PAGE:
On February 2, Jeff’s blog informed his readers that some of the things “everyone” knows are true might not include full disclosure. Jeff’s example was that eating carrots will improve your eyesight, a line of propaganda with a tiny grain of truth, but actually created to encourage the British population to consume more of England’s plentiful carrot crop.
There are countless other unsupported health-related truths that “everyone” knows, including: breakfast is the most important meal of the day; drink eight glasses of water a day; get eight hours of sleep per night; two thousand calories a day is normal; don’t swim for an hour after eating; you’ll lose more weight by exercising in the morning; and (today’s topic) everyone should walk 10,000 steps per day.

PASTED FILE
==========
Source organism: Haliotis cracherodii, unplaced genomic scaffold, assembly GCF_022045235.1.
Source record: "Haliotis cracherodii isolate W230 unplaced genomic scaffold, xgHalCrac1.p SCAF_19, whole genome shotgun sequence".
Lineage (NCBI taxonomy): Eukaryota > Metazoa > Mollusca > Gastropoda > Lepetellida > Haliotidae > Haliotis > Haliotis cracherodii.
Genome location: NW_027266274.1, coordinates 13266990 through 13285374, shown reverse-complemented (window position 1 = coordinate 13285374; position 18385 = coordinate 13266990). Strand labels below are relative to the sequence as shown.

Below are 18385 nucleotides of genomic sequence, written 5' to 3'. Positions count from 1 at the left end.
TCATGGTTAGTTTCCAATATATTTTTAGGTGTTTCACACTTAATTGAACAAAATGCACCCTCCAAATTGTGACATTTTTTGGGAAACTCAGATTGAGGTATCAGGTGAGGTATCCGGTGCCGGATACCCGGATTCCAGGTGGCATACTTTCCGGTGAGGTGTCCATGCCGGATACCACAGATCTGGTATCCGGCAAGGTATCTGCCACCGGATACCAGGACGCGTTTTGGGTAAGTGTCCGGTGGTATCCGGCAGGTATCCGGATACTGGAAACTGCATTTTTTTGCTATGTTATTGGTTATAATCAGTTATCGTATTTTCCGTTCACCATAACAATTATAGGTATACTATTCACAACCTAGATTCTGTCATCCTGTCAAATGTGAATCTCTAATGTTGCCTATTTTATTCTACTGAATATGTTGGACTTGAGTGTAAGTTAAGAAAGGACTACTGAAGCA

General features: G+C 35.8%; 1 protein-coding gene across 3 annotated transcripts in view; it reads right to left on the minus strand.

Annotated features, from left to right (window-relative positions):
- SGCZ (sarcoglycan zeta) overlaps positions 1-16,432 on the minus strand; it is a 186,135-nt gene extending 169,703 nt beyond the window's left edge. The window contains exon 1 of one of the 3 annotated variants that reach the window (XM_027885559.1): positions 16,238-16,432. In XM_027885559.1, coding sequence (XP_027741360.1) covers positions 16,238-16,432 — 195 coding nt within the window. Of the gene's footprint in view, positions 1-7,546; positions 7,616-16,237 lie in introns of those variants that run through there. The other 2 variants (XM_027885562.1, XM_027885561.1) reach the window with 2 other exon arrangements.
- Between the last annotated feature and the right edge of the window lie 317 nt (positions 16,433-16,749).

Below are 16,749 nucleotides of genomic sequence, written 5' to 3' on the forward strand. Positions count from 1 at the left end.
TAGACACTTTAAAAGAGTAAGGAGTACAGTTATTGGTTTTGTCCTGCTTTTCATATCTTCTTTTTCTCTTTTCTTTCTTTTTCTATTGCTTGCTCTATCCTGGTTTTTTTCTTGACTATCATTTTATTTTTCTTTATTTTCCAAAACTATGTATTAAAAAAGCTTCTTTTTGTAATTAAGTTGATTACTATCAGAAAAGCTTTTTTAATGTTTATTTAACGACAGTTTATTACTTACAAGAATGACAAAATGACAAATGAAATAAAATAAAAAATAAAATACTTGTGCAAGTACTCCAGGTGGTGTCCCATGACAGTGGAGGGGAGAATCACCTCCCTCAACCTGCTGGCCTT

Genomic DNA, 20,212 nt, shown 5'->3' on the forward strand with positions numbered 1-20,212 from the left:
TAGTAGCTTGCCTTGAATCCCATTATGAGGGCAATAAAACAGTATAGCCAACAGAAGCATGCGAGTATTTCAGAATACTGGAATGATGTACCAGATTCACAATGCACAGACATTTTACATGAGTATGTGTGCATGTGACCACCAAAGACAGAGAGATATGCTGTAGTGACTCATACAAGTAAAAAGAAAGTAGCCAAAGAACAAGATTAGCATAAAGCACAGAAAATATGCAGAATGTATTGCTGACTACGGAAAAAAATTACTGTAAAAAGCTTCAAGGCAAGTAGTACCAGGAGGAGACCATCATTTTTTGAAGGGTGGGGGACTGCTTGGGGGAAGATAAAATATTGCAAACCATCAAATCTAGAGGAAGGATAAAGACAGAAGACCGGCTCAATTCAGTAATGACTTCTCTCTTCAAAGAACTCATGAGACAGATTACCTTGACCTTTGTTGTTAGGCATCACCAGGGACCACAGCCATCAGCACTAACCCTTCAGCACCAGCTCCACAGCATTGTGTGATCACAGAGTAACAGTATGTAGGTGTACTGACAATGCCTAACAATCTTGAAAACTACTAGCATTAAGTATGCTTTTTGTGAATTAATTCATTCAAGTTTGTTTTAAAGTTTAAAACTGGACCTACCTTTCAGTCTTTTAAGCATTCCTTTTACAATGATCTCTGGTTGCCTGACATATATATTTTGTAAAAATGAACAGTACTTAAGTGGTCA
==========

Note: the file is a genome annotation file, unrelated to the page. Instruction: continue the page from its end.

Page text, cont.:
The 10,000-step goal is commonly used as the default for fitness trackers and smartphone apps; however, there is no scientific basis for making 10,000 steps a daily fitness goal. A Harvard professor looked into the origins of the 10,000-step standard. In a May 2019 article, she reported that this measure of fitness appears to have started as a marketing strategy for a Japanese pedometer company in the 1960s. She explained that the company’s product was named the “10,000 step meter” because the Japanese character for 10,000 looks like a person walking.
Scientific studies have shown that for sedentary people, even a modest increase in daily activity can bring significant health benefits. The U.S. Department of Health and Human Services recommends that healthy people get at least 150 minutes of moderate exercise per week (five 30-minute sessions) or 75 minutes of vigorous exercise per week (five 15-minute sessions).
The conclusion: as long as we’re active, we can just keep on keepin’ on. No guilt needed for fewer than 10,000 daily steps.